Soul Nomad is rough. Not rough in a bad way, but more-so that it can be confusing to understand how to play due to cumbersome menus and a heavy depth overlying just about everything. Instead of getting that gratification of understanding the learning curve of the game, I found myself more frustrated early on trying to assort squads properly. As mentioned, this title revolves around armies, and each character has their own squad to take to the battlefield. While most grid-structured strategy RPGs focus on movement and placement (as this one does), Soul Nomad adds in extra depth with never-ending customization of these squads – which are all within their own universe at sorts. Yeah, it is confusing, but after some hours most should be able to get down the basics as there is a lot of attention provided for all of the mechanics involved.
Phantom Brave may not have the strongest story of the lot, but it is hands down the more enjoyable and timeless of the two as it is just so accessible in comparison. I can see a lot of tenured vets of the genre still getting enjoyment with Soul Nomad, but I think it hasn’t aged well enough to really earn the spot on this re-release. Most remakes or re-releases are great because they are able to revamp and update battle systems to incorporate newer mechanics that streamline gameplay – basically ironing out past kinks. Soul Nomad is updated slightly from a visual standpoint, but as I was playing it, I kept thinking of ways this type of game could be updated to be more accessible. In my personal opinion if I, as the player, am more focused on poorly aged mechanics rather than enjoying the gameplay – it tells me that this title is mainly for those who enjoyed it prior, and that newcomers may not be able to stick round long enough before they see the massive amount of potential it ultimately has.
This isn’t really a remaster of either game, but the graphics have been formatted to look more attractive on modern systems. The dialogue boxes (particularly within Phantom Brave) seem stretched and off, while both games have a bit of a blur to the character models and other terrain that is quite noticeable throughout each experience. That said, everything is still tolerable overall – and I didn’t focus on the imperfections as either game rolled onward.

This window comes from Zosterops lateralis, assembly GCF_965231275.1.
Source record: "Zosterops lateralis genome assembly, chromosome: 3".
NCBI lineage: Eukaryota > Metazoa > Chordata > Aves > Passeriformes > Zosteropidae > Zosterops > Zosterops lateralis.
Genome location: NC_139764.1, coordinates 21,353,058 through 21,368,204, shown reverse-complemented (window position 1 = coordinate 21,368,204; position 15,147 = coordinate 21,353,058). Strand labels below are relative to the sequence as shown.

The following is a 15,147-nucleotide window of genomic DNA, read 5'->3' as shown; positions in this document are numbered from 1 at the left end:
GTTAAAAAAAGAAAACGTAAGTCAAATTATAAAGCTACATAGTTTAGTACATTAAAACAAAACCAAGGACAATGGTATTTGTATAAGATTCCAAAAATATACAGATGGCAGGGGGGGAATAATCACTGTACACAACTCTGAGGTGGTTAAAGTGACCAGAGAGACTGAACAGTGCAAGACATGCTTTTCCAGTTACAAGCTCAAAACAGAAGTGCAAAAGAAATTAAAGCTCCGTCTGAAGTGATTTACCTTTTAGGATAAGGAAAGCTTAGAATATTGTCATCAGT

The voice acting for NIS America has come a long way since either title released years before this release. That is a good thing, but these two games could certainly have benefitted with newer voice tracks, as the acting is a bit hammy and rough – yet still good enough for someone to still easily understand either narrative. While I did prefer Soul Nomad’s soundtrack, both are quite fantastic, and appear to play in their original format, which will certainly click on some nostalgia for older fans.
Prinny Presents NIS Classics Volume 1 is a tale of two decent strategy RPGs that are definitely worth revisiting if you want to understand the rich history within NIS America’s vast library. Sure, there are more refined products out there, but there is something truly special about each one of these titles, and I think fans will be happy to pack these on a current platform as they will find a lot of playtime with in-depth mechanics that (love them or hate them) brought some out-of-the-box execution to a genre that doesn’t get the attention it once received decades ago. Even if it’s just to understand latter cameos within Disgaea’s universe, this twosome is sure to be an interesting second look for fans who simply want more from their favorite publisher.